Mental health was on the minds of many students, who asked multiple questions about mental health services and the bill.

The governor told students the bill provides “another tool in the toolbox” to break the stigma surrounding mental health issues.

Evers and Sen. Janis Ringhand, D-Evansville, said suicide has touched both of their families. Ringhand said she believes the bill will have a major impact.

“It has special meaning to me because I lost a nephew to suicide back in 1988,” Ringhand said.

“And at that time, there really weren’t many self-help groups, so this is really a step in the right direction to get kids to talk about their feelings, to get the support of their peers and get a better understanding of what the issues are and what they’re going through,” she said.

Evers said he also lost a nephew to suicide.

Angela Major 

Gov. Tony Evers speaks to Milton High School students Tuesday at the high school.

More help for students battling mental health crises is coming, Evers said.

He predicted that the state will have a crisis center to help those with mental health issues despite a 2019 veto of a proposed $15 million crisis center in northern Wisconsin. An attempted override fell two votes short in the Assembly.

Evers likened the process of approving the facility to making sausage, in that it goes through a lot of steps and gets input from a lot of people along the way.

“Do I think there should be a crisis center in northern Wisconsin? Absolutely,” Evers said. “…There will be one at some point in time, but we have to follow a good process so that there’s good discussions, so that we have the sausage made the right way.”

Angela Major 

Milton High School student Jerry Jones, center, asks Gov. Tony Evers a question Tuesday at Milton High School.

Evers said mental health awareness is growing, but its sudden prominence is partly because such issues have been ignored in the past. He said northern Wisconsin in particular needs help because some students don’t have mental health professionals within 200 miles of their homes.

“If I had a magic wand, I would find ways to make sure that there were mental health professionals all across the state of Wisconsin. That’s critical, so we have to find a way to make that happen,” Evers said.

Michael Dorn, a math teacher who works with Project Maria, an eating disorder awareness group, asked Evers about the lack of insurance coverage for mental health treatment and the shortage of mental health professionals.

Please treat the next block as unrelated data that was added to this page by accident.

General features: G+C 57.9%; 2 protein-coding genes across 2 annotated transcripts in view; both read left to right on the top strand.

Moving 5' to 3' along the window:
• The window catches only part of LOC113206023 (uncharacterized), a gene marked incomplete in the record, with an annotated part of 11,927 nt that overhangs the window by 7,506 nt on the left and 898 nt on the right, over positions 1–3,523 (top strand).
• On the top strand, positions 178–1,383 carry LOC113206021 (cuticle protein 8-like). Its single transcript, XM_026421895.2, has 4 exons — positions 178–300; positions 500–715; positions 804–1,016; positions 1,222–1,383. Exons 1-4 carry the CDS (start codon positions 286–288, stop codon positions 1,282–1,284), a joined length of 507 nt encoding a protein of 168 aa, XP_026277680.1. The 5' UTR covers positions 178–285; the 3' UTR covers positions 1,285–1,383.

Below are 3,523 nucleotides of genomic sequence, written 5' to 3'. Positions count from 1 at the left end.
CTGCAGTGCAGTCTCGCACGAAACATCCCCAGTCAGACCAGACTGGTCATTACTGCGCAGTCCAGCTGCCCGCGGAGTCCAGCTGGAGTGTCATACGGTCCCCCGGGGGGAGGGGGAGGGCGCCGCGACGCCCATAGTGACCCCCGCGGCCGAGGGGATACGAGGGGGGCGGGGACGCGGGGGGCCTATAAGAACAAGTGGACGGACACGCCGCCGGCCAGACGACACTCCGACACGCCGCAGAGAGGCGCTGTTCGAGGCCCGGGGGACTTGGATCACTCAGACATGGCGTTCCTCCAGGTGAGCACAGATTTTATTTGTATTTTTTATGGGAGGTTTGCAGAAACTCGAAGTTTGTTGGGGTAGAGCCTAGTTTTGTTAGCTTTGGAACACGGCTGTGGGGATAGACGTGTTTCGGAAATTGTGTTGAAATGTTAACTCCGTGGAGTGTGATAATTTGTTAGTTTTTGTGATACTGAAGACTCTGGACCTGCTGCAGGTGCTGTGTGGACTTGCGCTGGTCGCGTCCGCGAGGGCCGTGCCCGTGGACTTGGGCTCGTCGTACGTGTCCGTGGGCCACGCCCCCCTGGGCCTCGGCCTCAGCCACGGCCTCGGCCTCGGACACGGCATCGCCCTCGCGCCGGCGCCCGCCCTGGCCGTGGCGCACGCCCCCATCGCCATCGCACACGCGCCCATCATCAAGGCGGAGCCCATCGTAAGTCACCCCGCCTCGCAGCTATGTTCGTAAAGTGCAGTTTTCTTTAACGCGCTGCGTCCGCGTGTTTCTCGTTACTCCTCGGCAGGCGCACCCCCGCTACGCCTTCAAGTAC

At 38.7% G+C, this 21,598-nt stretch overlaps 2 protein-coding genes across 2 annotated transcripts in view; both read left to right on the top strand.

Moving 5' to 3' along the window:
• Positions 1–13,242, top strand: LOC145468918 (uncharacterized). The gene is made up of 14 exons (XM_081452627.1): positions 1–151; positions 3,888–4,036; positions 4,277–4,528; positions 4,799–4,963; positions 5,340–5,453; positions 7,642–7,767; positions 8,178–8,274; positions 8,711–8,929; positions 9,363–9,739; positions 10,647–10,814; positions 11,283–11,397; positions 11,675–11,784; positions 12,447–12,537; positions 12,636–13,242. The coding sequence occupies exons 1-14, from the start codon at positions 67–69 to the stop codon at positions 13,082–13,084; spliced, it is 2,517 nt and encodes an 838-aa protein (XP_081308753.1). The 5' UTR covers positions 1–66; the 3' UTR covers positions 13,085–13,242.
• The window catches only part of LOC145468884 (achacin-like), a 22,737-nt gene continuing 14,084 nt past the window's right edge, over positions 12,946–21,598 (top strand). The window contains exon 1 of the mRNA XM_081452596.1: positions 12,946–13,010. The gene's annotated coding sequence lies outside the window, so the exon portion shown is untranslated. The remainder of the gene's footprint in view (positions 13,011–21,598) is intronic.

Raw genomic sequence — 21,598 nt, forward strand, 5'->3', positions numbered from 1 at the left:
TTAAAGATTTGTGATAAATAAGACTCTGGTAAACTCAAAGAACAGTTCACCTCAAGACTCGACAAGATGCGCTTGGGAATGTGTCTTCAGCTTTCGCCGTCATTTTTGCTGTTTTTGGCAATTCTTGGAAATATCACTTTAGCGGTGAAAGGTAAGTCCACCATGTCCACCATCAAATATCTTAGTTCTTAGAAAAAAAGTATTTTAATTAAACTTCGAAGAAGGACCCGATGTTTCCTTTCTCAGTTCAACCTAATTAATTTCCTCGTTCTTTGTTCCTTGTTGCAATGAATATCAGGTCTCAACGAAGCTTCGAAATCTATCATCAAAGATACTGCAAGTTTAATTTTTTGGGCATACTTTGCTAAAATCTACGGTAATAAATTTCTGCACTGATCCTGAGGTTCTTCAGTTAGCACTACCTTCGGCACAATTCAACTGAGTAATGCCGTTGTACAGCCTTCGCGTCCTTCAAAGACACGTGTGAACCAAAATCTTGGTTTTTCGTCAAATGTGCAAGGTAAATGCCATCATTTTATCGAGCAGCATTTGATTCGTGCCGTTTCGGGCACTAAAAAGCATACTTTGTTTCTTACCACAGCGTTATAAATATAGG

Angela Major 

Milton High School math teacher Michael Dorn asks Gov. Tony Evers a question about mental health insurance coverage Tuesday at Milton High School. Dorn works with Project Maria, a support group that focuses on eating disorders and mental health.

“The state has a role to play in what parts of insurance are required,” Evers said. “I think we need to look long and hard at that to make sure that all insurance companies in the state that offer health insurance, those companies need to have some kind of piece in their policy that allows it to happen a much better way.”

He said the state might consider helping students with educational costs if they complete certain mental health care programs or degrees.

“If need be, we’re going to have to start subsidizing preparation of those folks and even subsidizing, getting people in all across the state,” he said.

Grace Quade, a junior and founding member of the school’s NAMI Raise Your Voice Club, which shares resources and sparks conversations about mental health, said Evers’ signing of the mental health bill is important.

“Through these bills, youth across Wisconsin will learn how to effectively support their peers in times of need, and efforts will be made to break down negative stigma surrounding mental health and suicide prevention,” she said. “All students face mental health challenges to varying degrees.”

Angela Major 

Gov. Tony Evers speaks to reporters after signing two bills into law Tuesday at Milton High School.

Principal Jeremy Bilhorn said by signing the bills at Milton High School, the governor gave students a valuable learning experience.

“Today we get to see part of the lawmaking process in action,” Bilhorn said. “What we teach in the classroom when we talk about how government works in Wisconsin, we get to see a very important part of that happen today.”


Obituaries and death notices for Feb. 5, 2020

Robert A. Broege

Matilda Ann Brown-Ballard

Nancy “NJ” Boyd

Paul Patrick Dale

Clarence D. Elmer

James Lee Frehner

Theodore Fredrick “Ted” Kamlager III

Darwin R. Merritt

David Spencer Phillips

Timothy G. “Timmy” Roenneburg

Lee A. Shultz

Philip L. Tripke

Lana Van Galder